Ordinary Hero

My sister is a hero. I mention it to people I work with, to friends in the neighborhood. Without exception, people agree. My sister is a hero. I don’t think she sees it quite in those terms. That doesn’t change my point of view.

My sister is off to live in Guyana. She will be in South America for several months and likely a year or more. I guess that end of things depends on government grants and changing administrations and good old bureaucratic wrangling.

She’s off to fight in the war against HIV/AIDS. A war I am pretty sure we can all support. My sister is not a nurse; she is not a doctor. You don’t need to be to fight in this war.

She works for “a private, nonprofit educational and scientific organization working to close the gap between what is known about public health problems and what is done to solve them.” They work all over the globe, in places like Afghanistan, Ethiopia, Haiti, Rwanda, Uganda, and yes, Guyana. They work with governments and the private sector to improve health care and basic conditions.

She will be going down to help administer programs, help the non-governmental agencies work more efficiently, get better at what they do. She’ll be there to oversee; to train; to develop. Budgeting and project management skills are not shots or drugs or clinics, but they sure help those things to come to be. It’s an invisible part of the battle that is every bit as important.

She’s leaving the lifestyle she enjoys here at home, leaving a comfort zone. That’s how things get done. Not enough of us (myself included) leave our comfort zone to help out. If for nothing else, for this reason alone, she is a hero in my eyes. She’s leaving theater, ballet, and a city of hundreds of great restaurants. She’s leaving friends and family. She’s leaving Fenway Park. Yes, she’s leaving Boston just as the Red Sox start training to defend their World Series title. That’s an action taking immeasurable selflessness in and of it’s self. She is a HUGE Red Sox fan.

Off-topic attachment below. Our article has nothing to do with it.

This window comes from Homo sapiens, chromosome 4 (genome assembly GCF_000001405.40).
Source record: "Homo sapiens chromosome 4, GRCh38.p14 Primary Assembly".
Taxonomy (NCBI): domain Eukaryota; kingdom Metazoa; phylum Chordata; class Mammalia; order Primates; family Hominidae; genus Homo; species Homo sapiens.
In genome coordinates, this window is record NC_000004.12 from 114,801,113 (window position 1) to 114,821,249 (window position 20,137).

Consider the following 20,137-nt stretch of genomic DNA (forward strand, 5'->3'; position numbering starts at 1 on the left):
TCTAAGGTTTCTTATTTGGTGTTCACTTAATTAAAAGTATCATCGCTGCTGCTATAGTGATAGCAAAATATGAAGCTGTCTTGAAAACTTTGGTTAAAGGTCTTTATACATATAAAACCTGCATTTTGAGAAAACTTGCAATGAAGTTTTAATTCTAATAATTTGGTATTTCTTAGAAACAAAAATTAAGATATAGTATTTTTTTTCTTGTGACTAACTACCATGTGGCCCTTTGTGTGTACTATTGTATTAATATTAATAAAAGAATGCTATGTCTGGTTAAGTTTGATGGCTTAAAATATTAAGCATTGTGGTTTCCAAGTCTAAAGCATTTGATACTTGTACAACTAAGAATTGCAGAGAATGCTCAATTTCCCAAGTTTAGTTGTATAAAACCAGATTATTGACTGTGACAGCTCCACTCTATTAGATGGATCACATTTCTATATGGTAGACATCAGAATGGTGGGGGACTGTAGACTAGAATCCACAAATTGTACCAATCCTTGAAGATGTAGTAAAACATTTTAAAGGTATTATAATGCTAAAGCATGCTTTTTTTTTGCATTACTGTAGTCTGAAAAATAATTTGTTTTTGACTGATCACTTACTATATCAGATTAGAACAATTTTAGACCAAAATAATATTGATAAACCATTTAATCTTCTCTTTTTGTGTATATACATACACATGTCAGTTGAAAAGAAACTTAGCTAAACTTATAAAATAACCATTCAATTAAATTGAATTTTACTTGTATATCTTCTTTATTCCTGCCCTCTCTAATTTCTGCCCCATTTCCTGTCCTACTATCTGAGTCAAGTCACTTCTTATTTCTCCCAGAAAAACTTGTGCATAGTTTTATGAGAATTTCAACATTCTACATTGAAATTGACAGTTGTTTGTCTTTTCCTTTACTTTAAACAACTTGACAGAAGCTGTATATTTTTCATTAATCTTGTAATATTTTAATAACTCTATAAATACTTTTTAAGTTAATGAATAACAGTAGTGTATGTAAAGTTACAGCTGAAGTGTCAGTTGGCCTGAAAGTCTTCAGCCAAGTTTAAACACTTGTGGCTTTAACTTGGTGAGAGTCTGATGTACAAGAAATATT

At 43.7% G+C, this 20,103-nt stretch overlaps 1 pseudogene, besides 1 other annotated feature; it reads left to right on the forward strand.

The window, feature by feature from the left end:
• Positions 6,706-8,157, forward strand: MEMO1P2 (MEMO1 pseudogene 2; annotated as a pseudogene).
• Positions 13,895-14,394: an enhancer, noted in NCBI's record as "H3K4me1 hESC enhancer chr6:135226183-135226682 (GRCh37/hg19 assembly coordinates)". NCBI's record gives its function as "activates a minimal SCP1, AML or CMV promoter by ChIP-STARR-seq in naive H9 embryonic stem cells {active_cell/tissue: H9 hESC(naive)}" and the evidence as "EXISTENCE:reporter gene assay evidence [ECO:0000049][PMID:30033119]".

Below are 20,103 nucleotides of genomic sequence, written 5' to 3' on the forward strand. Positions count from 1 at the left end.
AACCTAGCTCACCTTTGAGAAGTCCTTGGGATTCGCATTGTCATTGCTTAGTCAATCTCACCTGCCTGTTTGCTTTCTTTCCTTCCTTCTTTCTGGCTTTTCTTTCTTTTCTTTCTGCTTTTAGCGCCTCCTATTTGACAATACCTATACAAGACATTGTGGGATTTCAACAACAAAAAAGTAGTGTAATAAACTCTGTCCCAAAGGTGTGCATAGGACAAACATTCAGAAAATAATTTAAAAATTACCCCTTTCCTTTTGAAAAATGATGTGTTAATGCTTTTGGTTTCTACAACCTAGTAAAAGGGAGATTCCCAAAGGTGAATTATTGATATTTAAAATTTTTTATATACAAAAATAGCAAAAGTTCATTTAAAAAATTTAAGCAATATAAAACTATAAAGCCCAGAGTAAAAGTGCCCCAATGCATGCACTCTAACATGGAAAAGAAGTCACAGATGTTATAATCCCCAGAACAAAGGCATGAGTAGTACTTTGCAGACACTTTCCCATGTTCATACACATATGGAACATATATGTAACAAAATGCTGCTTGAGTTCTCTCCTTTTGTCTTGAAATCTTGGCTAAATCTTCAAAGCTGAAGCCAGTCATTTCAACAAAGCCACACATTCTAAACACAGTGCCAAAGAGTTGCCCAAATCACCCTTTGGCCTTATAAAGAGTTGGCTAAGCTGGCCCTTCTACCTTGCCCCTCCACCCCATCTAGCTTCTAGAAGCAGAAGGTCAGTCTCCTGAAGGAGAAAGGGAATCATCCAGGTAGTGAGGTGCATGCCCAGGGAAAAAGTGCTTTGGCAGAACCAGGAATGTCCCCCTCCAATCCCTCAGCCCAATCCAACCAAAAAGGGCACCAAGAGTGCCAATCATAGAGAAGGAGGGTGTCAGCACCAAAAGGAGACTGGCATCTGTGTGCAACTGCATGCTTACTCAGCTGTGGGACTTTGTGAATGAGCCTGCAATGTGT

In all honestly though, I could not be more proud of her, proud to call her my sister, proud to tell her story.

0 thoughts on “Ordinary Hero

  1. PG, I agree that your sister is a hero. Please pass this on to her.

    M – If you wanted to leave winter behind, there are a lot of places closer to home! I admire your courage. You are really dedicated. I know this because I can’t believe you’re leaving your Red Sox behind. Maybe you’ll come home a cricket fan! Seriously–to you I say,”Traveling Mercies” (which means: love the journey, God is with you, come home safe & sound). – Brenda

    Like

  2. Great post. Best wishes to your sis.

    I think when we have people close to us who are “leaving their comfort zone” and doing amazing things like this…. it’s our job to support them in any way we can…. which it seems like y’all are doing.

    Like

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